Working in occupational therapy

I then went to work in the first Day Hospital for the elderly in Norfolk, at the Thetford Cottage Hospital. It was quite exciting. I became an occupational therapy aide, working alongside the occupational therapist. I did my training in the old St. Mary’s Hospital in Bury St. Edmunds and at the West Suffolk Hospital. I did day release from Thetford and, after a year, did a 2½ hour exam. Occupational therapy is not just about cane weaving, knitting and painting. There was always an end product to whatever we did. We wove trays, made stools, painting and varnishing. We also put some patients on tandem cycles which strengthened their legs. Attached to the cycle was a fretsaw and a sander to cut wood and sand. There were also pulleys to strengthen arms. We all worked as a team. We had a staff nurse, nurse auxiliary and technical instructor. We treated the whole person, not just their disability limb. Most patients had had strokes, hip or knee replacements or had arthritis.

I did cooking and dressing practice with patients. They cooked their lunch for the day and I got a lot of tips from them. The nursing staff gave them baths and did their hair. Local GPs came twice a week and a geriatrician came once a month. In the afternoons we had quizzes and games. It is a shame there are no day hospitals now because people get well quicker when they are in groups.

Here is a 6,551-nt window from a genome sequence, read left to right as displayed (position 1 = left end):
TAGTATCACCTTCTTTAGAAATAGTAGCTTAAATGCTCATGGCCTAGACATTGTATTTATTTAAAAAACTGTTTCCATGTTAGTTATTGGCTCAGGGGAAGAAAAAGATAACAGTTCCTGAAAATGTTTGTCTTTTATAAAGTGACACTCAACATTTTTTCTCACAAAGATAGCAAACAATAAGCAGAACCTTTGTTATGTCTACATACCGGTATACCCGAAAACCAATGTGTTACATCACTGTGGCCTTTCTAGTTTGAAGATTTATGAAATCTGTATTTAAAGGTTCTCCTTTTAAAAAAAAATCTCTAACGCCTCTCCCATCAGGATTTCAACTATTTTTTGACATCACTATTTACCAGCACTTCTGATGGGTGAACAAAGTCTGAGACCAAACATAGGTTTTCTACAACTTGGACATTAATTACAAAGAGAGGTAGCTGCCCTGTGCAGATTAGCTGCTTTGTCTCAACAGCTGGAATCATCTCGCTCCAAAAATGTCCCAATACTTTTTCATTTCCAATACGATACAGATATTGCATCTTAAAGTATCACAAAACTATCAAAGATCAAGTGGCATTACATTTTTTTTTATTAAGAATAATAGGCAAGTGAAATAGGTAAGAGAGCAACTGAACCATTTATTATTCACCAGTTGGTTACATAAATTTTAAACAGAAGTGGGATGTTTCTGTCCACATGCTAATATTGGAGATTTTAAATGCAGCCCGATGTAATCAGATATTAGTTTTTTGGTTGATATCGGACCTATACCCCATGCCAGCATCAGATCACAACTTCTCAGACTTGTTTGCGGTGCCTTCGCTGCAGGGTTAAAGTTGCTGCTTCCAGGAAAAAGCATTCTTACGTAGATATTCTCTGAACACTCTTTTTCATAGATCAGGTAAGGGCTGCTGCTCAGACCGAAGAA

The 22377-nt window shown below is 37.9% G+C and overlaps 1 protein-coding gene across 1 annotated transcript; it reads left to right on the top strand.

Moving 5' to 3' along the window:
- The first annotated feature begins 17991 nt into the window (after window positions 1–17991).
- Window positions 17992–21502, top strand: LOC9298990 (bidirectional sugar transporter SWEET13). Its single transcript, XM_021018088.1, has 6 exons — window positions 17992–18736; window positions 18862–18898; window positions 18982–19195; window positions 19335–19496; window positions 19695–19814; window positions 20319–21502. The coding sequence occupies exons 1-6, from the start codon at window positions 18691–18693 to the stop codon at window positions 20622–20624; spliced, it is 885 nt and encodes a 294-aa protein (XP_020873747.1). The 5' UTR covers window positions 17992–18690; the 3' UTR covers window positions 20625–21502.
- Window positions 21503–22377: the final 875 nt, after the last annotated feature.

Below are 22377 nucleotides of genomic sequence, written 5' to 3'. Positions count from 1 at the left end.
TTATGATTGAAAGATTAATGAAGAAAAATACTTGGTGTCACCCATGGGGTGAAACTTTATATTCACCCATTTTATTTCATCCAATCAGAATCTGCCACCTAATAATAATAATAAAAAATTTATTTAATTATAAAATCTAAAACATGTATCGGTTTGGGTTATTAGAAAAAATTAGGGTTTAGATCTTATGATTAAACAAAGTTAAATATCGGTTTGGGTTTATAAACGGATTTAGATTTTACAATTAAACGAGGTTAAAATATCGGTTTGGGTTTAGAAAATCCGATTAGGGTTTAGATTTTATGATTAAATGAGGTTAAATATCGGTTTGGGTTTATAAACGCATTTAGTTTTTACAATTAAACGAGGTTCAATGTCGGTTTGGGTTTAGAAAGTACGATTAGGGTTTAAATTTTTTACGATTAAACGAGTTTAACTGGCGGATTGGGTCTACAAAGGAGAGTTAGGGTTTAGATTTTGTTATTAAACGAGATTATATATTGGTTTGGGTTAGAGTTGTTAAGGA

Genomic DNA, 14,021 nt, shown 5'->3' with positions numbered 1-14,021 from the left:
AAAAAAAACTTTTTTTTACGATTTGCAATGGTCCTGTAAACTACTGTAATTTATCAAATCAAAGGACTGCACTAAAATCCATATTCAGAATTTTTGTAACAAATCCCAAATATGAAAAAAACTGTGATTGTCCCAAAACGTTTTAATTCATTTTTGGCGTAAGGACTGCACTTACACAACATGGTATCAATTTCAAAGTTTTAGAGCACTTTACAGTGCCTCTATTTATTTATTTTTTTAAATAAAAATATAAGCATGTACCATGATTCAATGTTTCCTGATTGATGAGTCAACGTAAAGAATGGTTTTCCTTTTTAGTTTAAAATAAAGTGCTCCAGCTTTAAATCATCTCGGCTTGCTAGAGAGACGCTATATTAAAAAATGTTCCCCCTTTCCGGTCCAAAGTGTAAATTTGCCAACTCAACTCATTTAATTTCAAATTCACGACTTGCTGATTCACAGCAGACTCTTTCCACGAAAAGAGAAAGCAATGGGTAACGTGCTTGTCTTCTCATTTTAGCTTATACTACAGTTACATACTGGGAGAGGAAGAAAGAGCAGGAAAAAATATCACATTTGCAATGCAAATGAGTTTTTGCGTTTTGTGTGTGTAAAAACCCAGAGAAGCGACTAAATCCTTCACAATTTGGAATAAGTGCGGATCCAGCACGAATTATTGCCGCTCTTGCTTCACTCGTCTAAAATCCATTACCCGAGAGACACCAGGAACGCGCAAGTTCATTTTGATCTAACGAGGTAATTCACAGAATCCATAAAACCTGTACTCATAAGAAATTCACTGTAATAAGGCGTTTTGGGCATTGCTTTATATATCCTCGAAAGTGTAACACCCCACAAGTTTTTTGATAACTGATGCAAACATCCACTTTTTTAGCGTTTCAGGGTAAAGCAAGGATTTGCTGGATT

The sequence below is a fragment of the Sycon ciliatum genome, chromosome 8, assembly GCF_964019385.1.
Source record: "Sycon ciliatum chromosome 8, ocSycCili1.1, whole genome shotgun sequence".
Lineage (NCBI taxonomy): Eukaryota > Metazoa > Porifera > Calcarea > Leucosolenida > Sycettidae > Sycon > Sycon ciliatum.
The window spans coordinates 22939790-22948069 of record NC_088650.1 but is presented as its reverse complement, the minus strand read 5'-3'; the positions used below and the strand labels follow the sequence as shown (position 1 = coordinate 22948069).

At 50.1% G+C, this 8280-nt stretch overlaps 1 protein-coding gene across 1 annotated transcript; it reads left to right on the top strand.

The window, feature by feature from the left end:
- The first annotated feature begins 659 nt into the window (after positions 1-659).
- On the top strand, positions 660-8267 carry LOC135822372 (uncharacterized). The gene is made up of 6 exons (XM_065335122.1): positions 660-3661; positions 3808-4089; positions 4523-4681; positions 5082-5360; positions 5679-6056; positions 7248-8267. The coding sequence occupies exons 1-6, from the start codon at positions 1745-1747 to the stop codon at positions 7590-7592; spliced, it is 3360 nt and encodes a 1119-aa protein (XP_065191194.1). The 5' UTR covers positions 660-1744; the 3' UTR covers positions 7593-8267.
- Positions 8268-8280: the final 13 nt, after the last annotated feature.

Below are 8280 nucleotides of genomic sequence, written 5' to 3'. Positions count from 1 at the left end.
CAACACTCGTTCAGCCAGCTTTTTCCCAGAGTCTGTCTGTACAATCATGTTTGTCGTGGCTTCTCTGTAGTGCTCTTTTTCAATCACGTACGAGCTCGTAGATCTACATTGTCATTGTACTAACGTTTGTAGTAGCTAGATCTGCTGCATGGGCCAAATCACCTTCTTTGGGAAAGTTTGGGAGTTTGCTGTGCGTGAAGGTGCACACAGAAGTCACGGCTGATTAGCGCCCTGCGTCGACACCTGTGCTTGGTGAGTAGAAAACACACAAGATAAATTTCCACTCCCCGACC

Starting a day centre

In 1975 they set up CARE which means a Centre for the Activities and Recreation for the Elderly. When patients were discharged from day hospitals they went to CARE for about six weeks, sometimes longer. After a few years there were three centres: St. Cuthbert’s Church had two days, one in Magdalen Street on one day, and the youth centre. In 1991 I retired from the Day Hospital which was taken over by mental health three days a week, Tuesday, Wednesday and Thursday. I was approached by a local GP and the chairperson of Care to start a day centre with a colleague. We got funding from West Suffolk after the Finance Officer came to see what we do – sewing, patchwork, rug making, painting, music and movement (passive exercise), discussions on daily matters and games to help mobility.

Then we had to leave the Cottage Hospital and, for some reason, it remained empty until it closed. In January 2001 we moved to Kings Court lounge and Age Concern took over CARE, funded by West Suffolk Hospital until the money ran out. Social services then funded it for six months but on 21 March 2003 we were told the service was folding because funding had been cancelled by social services.

Still going strong!

I would not give up easily! I gave up Fridays but am still going strong on Mondays and sometimes I get clients from social services. I’m helped by two members of staff who retired from the Cottage Hospital so I don’t have to do much.

 Vera (b. 1927) was talking to WISEArchive on 23rd April 2008 in Thetford.